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“Guilty! Guilty! Guilty!” (Part Deux)

by northstar at 09:54 AM on March 13, 2002

In one of my very first posts, I quoted the immortal Mark Slackmeyer: “Guilty! Guilty! Guilty!” Well, since then, things have changed a bit, and I’m going to be man enough to admit that I may perhaps have been guilty of a lack of compassion. Perhaps.

For those of you who may have been trapped in a cave in eastern Afghanistan, Andrea Yates was found guilty of capital murder yesterday. Essentially, the jury said that Yates was aware that what she was doing was wrong, and as such did not meet the (archaic and outdated) legal definition of insanity.

It should go without saying that there are no winners in this case. The Texas standards for insanity have been exposed as woefully inadequate, and there is currently no way that the Texas legal system can adequately address a case of this magnitude. The challenge for the next session of the Texas legislature will be to bring the legal definition of insanity into line with the current medical definition. Of course, the legislature here has never been known for going where angels fear to tread.

In the meantime, my position has softened somewhat. I no longer believe that this was a black & white case of Andrea Yates' obvious guilt. Does she still deserve the death penalty? I am less certain of that now than I was at the trial's outset, but I would still certainly hold the death penalty as an option. Her fate will be determined during the sentencing phase of the trial, which begins tomorrow.

My change of heart comes after realizing that Mrs. Yates’ state of mind at the time of the murders was clearly not rational. Does her lack of rationality adequately explain her actions? I suppose that depends on your point of view. In the final analysis, though, I believe that killing Yates will not bring back her children, and will not accomplish anything except to rob Russell Yates of his wife. By the same token, Andrea Yates should never again walk the earth as a free woman.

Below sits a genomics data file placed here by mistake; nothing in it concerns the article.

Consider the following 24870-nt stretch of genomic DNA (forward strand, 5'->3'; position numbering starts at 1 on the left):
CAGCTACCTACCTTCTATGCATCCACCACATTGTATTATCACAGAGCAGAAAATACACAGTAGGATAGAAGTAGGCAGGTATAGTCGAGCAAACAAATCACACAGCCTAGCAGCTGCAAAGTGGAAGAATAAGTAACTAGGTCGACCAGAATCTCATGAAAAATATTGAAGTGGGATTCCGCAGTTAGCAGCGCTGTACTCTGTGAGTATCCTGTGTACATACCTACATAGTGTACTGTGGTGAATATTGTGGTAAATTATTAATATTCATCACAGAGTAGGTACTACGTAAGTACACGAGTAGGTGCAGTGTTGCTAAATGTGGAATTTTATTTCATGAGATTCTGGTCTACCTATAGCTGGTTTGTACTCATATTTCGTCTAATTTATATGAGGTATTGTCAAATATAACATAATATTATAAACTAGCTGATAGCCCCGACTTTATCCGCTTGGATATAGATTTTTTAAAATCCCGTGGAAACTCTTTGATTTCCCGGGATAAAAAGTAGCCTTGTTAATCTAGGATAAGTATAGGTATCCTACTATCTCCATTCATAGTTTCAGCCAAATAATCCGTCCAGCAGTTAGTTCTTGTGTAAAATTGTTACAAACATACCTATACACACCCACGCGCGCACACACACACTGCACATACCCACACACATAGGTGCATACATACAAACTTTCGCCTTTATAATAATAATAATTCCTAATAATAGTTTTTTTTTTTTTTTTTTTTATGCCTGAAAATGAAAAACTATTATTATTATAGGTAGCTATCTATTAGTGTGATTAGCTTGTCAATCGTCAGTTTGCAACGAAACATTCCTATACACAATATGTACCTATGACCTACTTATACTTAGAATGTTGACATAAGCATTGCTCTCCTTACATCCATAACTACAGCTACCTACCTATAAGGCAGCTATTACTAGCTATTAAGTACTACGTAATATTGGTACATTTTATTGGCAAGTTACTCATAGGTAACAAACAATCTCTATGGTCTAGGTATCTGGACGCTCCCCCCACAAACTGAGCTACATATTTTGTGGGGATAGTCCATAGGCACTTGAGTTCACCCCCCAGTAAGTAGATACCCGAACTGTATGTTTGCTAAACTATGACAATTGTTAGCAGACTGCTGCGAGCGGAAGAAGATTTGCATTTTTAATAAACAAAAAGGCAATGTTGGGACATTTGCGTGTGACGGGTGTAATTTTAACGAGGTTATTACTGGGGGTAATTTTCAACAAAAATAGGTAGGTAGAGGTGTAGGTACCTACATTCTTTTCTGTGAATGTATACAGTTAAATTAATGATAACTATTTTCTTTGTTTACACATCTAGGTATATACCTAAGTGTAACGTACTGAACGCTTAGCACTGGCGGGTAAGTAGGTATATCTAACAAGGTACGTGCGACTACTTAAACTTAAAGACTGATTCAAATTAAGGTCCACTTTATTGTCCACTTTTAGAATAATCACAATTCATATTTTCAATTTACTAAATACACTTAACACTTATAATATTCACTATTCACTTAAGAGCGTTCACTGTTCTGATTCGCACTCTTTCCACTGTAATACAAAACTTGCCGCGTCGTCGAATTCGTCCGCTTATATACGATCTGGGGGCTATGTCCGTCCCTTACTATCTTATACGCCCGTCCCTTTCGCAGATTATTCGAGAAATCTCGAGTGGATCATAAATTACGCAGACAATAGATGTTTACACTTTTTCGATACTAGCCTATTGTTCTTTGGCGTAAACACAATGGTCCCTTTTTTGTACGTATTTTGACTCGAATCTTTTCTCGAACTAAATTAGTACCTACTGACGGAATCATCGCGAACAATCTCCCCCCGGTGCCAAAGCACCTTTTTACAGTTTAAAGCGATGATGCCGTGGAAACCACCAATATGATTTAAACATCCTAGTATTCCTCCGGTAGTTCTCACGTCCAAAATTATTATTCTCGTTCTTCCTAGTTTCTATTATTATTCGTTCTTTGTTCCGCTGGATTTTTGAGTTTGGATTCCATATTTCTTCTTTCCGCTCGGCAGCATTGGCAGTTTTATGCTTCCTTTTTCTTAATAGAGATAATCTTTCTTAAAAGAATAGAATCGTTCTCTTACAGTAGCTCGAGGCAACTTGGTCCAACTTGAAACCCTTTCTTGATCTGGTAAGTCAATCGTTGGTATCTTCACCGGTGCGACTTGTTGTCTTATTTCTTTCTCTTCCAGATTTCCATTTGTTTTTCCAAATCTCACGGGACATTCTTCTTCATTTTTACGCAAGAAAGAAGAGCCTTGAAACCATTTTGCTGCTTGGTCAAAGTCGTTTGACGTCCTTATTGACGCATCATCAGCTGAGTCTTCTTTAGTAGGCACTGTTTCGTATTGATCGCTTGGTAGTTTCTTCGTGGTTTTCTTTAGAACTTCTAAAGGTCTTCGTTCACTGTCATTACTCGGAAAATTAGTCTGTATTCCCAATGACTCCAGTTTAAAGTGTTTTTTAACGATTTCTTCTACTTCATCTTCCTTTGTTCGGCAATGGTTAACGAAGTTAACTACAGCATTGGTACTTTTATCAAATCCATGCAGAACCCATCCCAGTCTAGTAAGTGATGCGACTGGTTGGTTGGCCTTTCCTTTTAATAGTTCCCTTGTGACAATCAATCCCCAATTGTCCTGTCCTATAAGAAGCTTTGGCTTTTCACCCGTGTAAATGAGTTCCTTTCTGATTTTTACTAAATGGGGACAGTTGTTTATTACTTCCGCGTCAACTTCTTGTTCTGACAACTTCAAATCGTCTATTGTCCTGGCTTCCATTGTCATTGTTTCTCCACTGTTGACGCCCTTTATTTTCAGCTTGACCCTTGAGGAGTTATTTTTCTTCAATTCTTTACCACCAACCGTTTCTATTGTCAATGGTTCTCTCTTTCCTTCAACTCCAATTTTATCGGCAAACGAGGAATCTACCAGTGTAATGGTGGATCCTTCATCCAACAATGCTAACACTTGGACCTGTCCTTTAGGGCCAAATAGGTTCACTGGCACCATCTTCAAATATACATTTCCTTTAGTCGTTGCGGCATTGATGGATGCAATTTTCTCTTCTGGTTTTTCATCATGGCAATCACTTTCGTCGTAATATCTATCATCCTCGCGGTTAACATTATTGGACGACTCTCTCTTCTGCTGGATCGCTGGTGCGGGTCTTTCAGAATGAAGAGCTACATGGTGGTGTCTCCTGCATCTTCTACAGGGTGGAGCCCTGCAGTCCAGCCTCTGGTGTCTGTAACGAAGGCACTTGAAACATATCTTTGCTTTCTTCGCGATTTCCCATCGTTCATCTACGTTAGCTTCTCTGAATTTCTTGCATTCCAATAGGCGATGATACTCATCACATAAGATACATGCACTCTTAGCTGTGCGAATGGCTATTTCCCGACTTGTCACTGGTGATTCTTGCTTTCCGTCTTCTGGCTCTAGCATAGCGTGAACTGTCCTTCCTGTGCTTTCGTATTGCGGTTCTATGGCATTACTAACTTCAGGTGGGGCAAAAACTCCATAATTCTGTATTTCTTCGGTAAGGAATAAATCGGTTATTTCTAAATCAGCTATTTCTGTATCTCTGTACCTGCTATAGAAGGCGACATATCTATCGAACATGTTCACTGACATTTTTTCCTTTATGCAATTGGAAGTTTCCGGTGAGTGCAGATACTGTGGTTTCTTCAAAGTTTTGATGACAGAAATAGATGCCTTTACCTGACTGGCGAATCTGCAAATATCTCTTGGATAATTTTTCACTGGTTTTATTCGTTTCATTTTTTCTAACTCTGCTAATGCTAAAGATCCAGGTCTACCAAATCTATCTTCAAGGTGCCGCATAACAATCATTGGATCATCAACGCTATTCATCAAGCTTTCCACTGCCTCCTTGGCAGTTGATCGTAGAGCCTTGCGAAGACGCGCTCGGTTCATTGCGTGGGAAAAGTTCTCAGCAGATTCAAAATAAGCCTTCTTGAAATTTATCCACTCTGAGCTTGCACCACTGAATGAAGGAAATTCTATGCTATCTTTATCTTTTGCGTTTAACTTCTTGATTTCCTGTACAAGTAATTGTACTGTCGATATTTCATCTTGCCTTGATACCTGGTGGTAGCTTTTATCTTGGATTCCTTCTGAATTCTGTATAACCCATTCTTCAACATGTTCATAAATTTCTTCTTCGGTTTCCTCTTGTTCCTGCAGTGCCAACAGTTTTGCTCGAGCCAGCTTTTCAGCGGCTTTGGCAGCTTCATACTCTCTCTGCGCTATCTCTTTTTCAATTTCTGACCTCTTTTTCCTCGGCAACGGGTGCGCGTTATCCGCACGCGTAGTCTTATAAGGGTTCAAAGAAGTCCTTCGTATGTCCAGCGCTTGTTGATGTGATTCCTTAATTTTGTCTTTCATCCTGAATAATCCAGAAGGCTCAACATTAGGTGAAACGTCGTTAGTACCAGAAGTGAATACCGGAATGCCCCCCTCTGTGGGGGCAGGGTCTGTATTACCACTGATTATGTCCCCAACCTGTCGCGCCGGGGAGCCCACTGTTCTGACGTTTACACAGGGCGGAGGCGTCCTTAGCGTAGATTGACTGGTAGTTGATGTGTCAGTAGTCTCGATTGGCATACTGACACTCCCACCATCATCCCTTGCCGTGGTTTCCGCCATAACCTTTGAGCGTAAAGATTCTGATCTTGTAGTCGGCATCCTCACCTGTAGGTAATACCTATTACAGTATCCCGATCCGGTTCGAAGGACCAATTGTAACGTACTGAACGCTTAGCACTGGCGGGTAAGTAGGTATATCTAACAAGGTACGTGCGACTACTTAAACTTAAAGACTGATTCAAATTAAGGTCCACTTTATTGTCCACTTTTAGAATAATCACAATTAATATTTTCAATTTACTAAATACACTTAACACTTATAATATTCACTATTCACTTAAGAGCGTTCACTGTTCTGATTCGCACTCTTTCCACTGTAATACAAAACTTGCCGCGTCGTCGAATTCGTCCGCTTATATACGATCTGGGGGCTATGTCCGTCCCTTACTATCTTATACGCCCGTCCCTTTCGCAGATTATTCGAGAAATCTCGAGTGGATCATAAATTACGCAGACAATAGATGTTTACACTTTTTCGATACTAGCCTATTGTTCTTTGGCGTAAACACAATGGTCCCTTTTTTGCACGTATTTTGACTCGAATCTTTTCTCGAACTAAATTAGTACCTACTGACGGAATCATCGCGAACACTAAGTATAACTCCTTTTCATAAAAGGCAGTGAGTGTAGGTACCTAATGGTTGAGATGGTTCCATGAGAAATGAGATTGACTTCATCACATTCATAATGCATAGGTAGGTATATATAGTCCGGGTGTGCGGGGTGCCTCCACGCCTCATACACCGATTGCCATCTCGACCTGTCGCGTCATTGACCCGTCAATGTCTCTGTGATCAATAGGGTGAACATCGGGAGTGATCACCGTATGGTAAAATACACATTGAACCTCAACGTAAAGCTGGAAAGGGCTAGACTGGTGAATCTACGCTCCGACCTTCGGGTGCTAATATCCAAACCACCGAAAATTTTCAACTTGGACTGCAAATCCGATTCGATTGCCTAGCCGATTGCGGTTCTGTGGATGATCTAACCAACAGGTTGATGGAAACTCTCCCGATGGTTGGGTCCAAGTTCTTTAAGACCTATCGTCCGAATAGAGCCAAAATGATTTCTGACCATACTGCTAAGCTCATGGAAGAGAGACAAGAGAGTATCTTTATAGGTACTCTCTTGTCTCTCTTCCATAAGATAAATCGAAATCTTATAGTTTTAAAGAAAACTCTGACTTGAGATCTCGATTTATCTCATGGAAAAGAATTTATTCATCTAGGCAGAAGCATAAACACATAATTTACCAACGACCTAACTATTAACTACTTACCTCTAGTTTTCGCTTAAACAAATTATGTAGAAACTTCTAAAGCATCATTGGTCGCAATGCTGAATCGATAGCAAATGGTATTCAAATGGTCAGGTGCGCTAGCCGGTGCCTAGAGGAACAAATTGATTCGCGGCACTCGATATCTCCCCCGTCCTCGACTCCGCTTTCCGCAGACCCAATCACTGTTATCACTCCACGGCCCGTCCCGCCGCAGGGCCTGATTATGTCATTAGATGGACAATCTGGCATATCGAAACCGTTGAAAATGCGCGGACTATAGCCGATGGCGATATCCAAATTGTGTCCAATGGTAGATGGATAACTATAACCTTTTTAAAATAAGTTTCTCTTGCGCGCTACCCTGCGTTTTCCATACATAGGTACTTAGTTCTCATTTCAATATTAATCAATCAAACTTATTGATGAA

I suppose the truly humane thing to do under the circumstances would be for Yates to receive treatment and spend the rest of her life in the Texas correctional system. Will one more death do anything except give a few devoid-of-compassion Conservatives a warm and fuzzy feeling? Probably not. It may be hard to talk about compassion when you remember that she murdered her five children, but I now believe it is both appropriate and the right thing to do.

comments (3)

I believe that Mr. Yates should be, in part, held accountable for the deaths of his children. How much more obvious could Mrs. Yates have made it that she needed help? What did her husband do? He kept siring offspring with this obviously disturbed woman! Yet now he tries to protray himself as the knight in shining armor, come to rescue his mentally ill fair maiden, to stand by her through thick and thin? If he would have put all the effort toward helping his wife that he now exerts to protect and create his benevolent image for the media, then maybe this tragedy could have been avoided. He is to blame for ignoring his wife's behavior and obvious mental sickness, and for further burdening her with MORE children.

by JC at March 13, 2002 3:04 PM

I don't know. Knowing someone is crazy is one thing, knowing that they'll meticulously drown each of their five children is a completly other thing. The Yates' did go for help, it, obviously, didn't work.

by mg at March 13, 2002 3:27 PM

Personally I don't think that very many of the extreme religious (ugh man work, women have babies "as many as God will allow") are totally rational in the first place. And what about the "innocent" hubby... why isn't he being charged at least 6 counts (5 kids and basically ignoring wifeys psychological needs) of depraved indifference? One thing I do agree with you is, there are truely no winners... Hubby certainly won't change, he can't even put on a tie for his wife's verdict hearing... blue jeans and a plaid short sleeve shirt - there's respect for his wife (NOT!) (he'll probably get another wife and start the morbid cycle all over again), and wife spends the rest of her life (if she gets one) in a 14'X6' room. I'm glad I don't have to decide what to do with her.

by val at March 13, 2002 4:12 PM

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